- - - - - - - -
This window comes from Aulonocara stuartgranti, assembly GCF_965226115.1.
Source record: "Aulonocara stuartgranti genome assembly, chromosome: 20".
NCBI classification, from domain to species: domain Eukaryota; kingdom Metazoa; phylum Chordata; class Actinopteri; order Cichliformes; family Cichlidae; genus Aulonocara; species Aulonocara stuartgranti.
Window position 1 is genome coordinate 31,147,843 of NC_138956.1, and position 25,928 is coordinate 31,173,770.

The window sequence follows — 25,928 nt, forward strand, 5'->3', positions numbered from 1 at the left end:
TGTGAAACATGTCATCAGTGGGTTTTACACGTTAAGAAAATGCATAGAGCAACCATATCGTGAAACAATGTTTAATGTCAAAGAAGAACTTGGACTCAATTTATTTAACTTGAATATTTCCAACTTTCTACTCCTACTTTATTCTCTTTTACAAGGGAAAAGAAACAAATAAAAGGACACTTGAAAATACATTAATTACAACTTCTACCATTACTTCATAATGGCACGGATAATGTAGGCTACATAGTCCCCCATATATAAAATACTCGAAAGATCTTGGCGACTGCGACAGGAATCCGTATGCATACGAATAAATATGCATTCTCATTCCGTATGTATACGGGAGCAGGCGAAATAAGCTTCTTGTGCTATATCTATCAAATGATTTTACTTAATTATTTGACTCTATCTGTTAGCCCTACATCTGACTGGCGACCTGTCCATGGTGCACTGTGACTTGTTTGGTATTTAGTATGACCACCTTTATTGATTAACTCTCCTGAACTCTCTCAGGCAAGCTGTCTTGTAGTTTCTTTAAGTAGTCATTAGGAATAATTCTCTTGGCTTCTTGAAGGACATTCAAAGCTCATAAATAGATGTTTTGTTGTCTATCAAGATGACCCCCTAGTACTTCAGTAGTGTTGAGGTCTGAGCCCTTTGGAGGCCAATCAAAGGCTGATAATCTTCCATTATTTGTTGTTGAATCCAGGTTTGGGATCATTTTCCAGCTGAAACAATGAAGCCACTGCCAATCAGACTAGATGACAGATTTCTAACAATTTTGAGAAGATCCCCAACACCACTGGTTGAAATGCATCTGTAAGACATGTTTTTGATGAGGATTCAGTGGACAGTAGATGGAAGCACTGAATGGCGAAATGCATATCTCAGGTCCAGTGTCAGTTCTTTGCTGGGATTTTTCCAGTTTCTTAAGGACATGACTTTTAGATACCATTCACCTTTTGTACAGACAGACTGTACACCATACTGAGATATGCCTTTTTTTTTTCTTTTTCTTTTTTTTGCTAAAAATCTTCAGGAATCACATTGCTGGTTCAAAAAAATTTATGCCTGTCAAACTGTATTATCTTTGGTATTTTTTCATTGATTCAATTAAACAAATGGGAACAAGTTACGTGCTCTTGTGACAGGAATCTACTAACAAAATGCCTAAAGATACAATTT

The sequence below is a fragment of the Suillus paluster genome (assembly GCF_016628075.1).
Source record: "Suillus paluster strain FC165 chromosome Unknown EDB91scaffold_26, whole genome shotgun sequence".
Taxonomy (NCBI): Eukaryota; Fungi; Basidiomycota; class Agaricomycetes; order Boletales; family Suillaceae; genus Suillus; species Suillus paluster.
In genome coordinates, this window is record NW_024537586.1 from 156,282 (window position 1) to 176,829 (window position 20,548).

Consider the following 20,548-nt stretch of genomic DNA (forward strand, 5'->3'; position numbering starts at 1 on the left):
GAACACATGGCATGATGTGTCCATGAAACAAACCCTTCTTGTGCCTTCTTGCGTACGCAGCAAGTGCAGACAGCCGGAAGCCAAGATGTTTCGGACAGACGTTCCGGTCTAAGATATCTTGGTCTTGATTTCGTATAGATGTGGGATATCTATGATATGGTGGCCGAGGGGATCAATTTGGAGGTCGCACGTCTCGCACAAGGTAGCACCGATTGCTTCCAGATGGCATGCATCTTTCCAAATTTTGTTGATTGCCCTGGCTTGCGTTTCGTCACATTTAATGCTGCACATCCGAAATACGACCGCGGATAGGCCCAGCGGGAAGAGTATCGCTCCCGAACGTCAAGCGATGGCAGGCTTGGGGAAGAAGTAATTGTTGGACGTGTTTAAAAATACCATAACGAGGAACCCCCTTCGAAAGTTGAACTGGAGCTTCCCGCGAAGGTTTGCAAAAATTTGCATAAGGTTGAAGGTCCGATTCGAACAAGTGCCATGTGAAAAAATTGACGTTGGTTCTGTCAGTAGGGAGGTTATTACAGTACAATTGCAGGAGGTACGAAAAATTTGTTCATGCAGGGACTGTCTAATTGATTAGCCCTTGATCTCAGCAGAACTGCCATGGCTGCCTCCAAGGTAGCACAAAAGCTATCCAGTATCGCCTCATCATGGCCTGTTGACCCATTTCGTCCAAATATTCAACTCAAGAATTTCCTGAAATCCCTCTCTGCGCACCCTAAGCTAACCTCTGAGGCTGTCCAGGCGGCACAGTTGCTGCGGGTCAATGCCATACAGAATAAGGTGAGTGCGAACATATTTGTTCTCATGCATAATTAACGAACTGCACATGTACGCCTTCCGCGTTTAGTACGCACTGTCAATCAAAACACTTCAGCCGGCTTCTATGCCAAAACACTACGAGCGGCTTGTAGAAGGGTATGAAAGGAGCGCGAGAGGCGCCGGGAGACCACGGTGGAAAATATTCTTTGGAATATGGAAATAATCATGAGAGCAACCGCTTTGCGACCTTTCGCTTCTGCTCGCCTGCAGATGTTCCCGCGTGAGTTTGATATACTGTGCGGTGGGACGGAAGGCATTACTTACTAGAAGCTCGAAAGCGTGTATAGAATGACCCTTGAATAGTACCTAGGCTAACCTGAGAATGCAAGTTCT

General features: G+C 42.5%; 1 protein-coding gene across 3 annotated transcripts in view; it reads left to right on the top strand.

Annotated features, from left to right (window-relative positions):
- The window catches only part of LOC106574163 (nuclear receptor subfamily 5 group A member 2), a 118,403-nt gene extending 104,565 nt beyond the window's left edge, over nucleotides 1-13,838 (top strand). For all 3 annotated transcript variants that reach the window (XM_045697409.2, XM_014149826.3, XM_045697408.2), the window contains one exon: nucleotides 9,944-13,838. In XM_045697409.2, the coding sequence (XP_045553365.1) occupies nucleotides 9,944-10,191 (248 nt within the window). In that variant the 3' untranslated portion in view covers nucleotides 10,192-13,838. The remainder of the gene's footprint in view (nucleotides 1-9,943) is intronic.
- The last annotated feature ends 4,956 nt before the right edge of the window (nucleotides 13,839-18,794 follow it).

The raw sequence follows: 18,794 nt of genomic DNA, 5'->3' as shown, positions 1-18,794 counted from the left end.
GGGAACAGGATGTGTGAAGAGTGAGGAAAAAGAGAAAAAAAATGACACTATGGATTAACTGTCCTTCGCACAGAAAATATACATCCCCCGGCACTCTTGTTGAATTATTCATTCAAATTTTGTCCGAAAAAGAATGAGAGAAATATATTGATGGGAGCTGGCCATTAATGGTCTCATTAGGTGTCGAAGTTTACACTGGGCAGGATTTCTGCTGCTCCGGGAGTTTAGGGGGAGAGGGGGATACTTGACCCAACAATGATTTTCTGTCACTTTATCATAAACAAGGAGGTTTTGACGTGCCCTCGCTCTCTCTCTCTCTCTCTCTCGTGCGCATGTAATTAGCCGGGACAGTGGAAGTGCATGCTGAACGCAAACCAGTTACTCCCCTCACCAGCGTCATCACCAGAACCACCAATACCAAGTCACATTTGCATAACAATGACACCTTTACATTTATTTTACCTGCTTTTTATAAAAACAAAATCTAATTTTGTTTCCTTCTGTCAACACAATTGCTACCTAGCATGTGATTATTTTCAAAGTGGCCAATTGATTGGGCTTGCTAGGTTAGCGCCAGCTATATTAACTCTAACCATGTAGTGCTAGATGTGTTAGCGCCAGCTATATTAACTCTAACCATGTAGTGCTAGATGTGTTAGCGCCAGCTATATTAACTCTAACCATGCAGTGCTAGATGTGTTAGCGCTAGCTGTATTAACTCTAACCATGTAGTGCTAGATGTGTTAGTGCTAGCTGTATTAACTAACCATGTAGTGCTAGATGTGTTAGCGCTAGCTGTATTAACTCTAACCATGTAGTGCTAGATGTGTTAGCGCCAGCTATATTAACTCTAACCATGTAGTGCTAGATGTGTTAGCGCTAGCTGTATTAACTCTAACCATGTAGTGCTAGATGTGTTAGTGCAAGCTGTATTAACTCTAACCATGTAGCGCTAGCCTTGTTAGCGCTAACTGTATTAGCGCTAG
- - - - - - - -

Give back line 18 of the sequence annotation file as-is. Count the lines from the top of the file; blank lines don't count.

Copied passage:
GGGAACAGGATGTGTGAAGAGTGAGGAAAAAGAGAAAAAAAATGACACTATGGATTAACTGTCCTTCGCACAGAAAATATACATCCCCCGGCACTCTTGTTGAATTATTCATTCAAATTTTGTCCGAAAAAGAATGAGAGAAATATATTGATGGGAGCTGGCCATTAATGGTCTCATTAGGTGTCGAAGTTTACACTGGGCAGGATTTCTGCTGCTCCGGGAGTTTAGGGGGAGAGGGGGATACTTGACCCAACAATGATTTTCTGTCACTTTATCATAAACAAGGAGGTTTTGACGTGCCCTCGCTCTCTCTCTCTCTCTCTCTCGTGCGCATGTAATTAGCCGGGACAGTGGAAGTGCATGCTGAACGCAAACCAGTTACTCCCCTCACCAGCGTCATCACCAGAACCACCAATACCAAGTCACATTTGCATAACAATGACACCTTTACATTTATTTTACCTGCTTTTTATAAAAACAAAATCTAATTTTGTTTCCTTCTGTCAACACAATTGCTACCTAGCATGTGATTATTTTCAAAGTGGCCAATTGATTGGGCTTGCTAGGTTAGCGCCAGCTATATTAACTCTAACCATGTAGTGCTAGATGTGTTAGCGCCAGCTATATTAACTCTAACCATGTAGTGCTAGATGTGTTAGCGCCAGCTATATTAACTCTAACCATGCAGTGCTAGATGTGTTAGCGCTAGCTGTATTAACTCTAACCATGTAGTGCTAGATGTGTTAGTGCTAGCTGTATTAACTAACCATGTAGTGCTAGATGTGTTAGCGCTAGCTGTATTAACTCTAACCATGTAGTGCTAGATGTGTTAGCGCCAGCTATATTAACTCTAACCATGTAGTGCTAGATGTGTTAGCGCTAGCTGTATTAACTCTAACCATGTAGTGCTAGATGTGTTAGTGCAAGCTGTATTAACTCTAACCATGTAGCGCTAGCCTTGTTAGCGCTAACTGTATTAGCGCTAG